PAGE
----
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  1. #1
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    Rust issues with Kryptonite locks?

    Hi all, I have a question about Kryptonite U-Locks. I used a New York Fahgettaboudit lock for about 6 months last year until it started getting rust on the inside and started getting stuck and only smacking it on pavement would open it up. I assumed I had gotten a dud, and mailed it to Kryptonite with a note explaining the situation (I never heard back), and got myself a Kryptonite Evolution Mini since it was on sale. I've had no problems with it, and am happy as a clam.

    Thing is, I assumed my New York lock was just a lemon, so I got my girlfriend the New York STD lock from Kryptonite around the same time I got my Mini (6-8 months ago). Now SHE'S having the same damn rust issue! It's not like she leaves the bike outdoors, either - it's either in our apartment, or in a covered parking garage at work.

    So I have no idea what to do - do I buy another Kryptonite lock and hope it'll last more than 6 months Do I get another brand? Has anyone else been having problems like this with the New York locks?

  2. #2
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    Oh, and here's a photo of my old Kryptonite lock to show you what I mean:

  3. #3
    Senior Member wahoonc's Avatar
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    Shoot some PB Blaster in it. I have several locks that look like that and it cures them every time.

    Aaron
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  4. #4
    Senior Member dmac49's Avatar
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    All that is is surface stuff. Nothing that a little lube on it won't cure. Your chain will do the same thing if you don't lube it so why not your lock. Nothing to get worried about.
    The democracy will cease to exist when you take away from those who are willing to work and give to those who would not.
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  5. #5
    LCI #1853
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    A little squirt of Rock 'n Roll Gold, ProLink, or even WD-40 will cure most of that. Lubrication is good for moving parts.

  6. #6
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    Cool, thanks everyone. I'll try the lube route this evening, and if that doesn't work, I'll get some rust remover as suggested earlier!

    Thanks!

  7. #7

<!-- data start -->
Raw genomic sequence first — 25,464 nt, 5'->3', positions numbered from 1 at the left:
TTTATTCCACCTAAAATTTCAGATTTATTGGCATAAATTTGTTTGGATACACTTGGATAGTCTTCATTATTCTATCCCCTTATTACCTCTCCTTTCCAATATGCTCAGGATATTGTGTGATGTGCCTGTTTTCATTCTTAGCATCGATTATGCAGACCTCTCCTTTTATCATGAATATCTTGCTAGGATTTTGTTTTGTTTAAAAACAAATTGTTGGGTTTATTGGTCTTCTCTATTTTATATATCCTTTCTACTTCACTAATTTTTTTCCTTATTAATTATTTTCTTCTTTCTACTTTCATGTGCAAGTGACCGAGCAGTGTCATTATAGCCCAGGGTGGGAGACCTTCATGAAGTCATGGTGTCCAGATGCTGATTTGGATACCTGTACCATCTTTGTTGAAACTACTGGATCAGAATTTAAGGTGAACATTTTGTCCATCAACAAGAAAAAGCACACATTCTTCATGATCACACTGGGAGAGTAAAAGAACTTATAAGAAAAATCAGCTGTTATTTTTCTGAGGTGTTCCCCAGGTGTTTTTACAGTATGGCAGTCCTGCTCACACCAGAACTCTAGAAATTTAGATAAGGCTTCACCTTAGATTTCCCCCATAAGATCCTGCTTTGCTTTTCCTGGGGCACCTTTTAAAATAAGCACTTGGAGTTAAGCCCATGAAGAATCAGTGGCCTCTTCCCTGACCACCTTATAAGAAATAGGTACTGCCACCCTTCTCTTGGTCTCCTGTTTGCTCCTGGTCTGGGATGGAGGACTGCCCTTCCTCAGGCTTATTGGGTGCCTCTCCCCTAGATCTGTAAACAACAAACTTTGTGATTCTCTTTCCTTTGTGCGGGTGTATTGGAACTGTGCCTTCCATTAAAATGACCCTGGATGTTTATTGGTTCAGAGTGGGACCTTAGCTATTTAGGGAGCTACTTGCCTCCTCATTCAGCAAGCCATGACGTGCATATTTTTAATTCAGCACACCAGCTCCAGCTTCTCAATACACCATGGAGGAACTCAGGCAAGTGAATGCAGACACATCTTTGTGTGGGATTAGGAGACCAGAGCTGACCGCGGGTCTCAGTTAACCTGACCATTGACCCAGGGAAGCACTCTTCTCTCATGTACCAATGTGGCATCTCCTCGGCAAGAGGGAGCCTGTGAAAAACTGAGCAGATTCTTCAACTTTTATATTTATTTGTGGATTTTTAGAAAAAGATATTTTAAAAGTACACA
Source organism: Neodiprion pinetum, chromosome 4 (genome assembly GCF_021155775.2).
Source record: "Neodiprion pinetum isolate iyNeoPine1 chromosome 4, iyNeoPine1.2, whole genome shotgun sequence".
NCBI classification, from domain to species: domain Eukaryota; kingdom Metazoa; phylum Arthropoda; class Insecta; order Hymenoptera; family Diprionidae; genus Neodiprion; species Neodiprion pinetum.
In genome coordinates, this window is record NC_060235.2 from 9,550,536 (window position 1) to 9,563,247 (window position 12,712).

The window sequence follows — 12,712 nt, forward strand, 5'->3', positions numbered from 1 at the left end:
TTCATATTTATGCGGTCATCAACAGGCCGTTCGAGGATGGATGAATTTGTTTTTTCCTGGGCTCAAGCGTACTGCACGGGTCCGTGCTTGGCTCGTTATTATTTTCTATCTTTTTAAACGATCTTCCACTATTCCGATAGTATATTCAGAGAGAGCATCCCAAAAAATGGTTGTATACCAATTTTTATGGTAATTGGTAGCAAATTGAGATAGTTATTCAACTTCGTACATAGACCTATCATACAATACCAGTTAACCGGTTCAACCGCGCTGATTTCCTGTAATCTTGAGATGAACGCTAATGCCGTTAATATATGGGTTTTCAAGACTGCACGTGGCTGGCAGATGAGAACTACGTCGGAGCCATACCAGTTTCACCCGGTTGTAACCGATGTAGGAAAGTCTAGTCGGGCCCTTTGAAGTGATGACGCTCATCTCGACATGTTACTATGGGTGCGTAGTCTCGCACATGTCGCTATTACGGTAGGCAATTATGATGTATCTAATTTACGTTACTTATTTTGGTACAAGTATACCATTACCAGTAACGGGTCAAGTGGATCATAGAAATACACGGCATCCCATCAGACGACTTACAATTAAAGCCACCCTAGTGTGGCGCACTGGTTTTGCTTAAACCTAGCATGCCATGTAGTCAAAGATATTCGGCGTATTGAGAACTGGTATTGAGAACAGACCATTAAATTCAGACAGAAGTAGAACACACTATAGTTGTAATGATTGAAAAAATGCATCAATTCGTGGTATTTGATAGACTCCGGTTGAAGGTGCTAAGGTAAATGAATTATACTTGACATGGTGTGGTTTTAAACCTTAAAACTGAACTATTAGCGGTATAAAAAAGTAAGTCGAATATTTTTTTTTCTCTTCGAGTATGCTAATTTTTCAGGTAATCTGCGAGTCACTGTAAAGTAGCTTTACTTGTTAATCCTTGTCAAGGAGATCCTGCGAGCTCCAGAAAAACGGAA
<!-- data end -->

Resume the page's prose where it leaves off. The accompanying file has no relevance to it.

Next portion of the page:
aspiring island dweller spinninwheels's Avatar
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    Quote Originally Posted by livingfortoday View Post
    ...Has anyone else been having problems like this with the New York locks?
    I have the exact same lock, and experienced the exact same thing.

    All the above posters recommending lubrication are correct.

    At first I thought I should only use graphite, because I didn't want anything to gum up the mechanism. Considering how much it rains here, that would only last for about a week. I then used tri-flow. Now I only have to lube it maybe twice a year.
    Life is either a wild adventure or nothing - Helen Keller

  8. #8
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    I'm starting to get this issue as well. What if I just spray some WD-40 on it? Somebody told me WD-40 is a solvent, not a lube.

  9. #9
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    WD40 is a lot of things that it was never really intended to be. Seems to be a jack of all trades type product (yet master of none).

    http://en.wikipedia.org/wiki/Wd40
    http://www.wd40.com/uses-tips

    It's both a floor polish and a dessert topping.

  10. #10
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    Not really sure why I didn't check Wikipedia. There's an interesting warning there.

    WD-40 is a fine product and has many uses, but it is not real contact cleaner. It leaves a sticky residue that can attract dust.

    WD-40 should never be used in locks for the same reason. Locks should be cleaned with isopropyl alcohol, allowed to dry thoroughly and lubricated with dry graphite powder.

  11. #11
    W A N T E D Juggler2's Avatar
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    PB Blaster is your friend.

  12. #12
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    I wouldn't use WD-40 for anything. Its sold as such a general use lubricant, it gets "everything is a nail" syndrome. The last place to use WD-40 is in a lock, unless you want to be calling a locksmith down the road for help when the mechanism gums up for good.

    I personally use on all U-locks Super Lube from Radio Shack. It comes in small squeeze bottles, and is basically teflon held in suspension by a solvent. I've found that this can work for a whole season with one application. Its not a rust inhibiter, but you are looking at surface rust on the Kryptonite locks which isn't going to cause issues. An application of this stuff in the keyway (assuming a new flat key Kryptonite), a couple drops on the bolts and the areas where it touches the shackle, then opening and locking it a few times should result in trouble free operation.

    Disclaimer. I live in Texas. The weather here is pretty gentle on stuff, so stuff that works for me may not work for someone who lives in a climate where salt corrosion from sea air and road de-icer would be an issue.

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